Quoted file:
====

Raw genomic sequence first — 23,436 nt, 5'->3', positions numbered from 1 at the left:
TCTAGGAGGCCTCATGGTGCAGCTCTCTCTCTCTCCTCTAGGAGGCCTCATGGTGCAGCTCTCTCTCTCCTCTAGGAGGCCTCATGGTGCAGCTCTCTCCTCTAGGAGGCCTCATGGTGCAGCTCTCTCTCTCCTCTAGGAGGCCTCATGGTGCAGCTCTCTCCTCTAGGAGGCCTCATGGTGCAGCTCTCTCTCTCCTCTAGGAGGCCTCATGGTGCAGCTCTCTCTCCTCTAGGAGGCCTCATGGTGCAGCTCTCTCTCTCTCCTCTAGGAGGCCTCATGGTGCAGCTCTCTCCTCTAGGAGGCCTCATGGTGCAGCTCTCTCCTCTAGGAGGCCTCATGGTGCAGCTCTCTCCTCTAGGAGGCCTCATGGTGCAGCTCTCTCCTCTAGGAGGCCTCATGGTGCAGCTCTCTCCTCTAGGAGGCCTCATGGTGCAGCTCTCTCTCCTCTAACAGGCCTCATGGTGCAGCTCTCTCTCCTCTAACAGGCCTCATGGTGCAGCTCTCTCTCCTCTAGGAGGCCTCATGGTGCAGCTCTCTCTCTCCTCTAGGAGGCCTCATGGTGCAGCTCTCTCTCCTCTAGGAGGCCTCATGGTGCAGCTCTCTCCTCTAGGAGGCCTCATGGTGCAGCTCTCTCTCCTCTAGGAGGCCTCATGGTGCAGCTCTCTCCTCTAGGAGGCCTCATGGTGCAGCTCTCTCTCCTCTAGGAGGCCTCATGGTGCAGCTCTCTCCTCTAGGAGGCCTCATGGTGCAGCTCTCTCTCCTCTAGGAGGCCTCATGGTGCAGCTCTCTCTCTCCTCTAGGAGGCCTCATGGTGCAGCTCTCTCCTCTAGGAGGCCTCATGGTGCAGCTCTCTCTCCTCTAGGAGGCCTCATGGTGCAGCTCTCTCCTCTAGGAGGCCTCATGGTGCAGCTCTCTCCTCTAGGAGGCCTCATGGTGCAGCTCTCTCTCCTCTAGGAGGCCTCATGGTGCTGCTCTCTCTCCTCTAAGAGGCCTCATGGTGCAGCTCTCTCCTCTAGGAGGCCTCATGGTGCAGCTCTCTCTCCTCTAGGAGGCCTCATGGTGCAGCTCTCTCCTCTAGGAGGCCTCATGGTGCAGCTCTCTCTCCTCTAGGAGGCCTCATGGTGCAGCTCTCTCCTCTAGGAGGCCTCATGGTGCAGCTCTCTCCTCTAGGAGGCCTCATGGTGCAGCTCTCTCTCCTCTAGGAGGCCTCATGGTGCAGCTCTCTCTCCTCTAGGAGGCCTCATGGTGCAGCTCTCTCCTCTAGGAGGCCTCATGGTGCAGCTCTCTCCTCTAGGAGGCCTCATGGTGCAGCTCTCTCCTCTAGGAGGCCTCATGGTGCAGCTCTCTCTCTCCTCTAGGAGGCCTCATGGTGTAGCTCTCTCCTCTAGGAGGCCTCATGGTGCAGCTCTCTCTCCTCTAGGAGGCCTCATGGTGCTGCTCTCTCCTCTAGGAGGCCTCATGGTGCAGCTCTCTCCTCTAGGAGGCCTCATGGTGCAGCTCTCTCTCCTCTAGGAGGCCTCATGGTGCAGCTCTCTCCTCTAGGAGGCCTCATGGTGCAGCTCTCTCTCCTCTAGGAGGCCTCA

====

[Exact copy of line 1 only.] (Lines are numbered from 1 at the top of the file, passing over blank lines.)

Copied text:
Raw genomic sequence first — 23,436 nt, 5'->3', positions numbered from 1 at the left: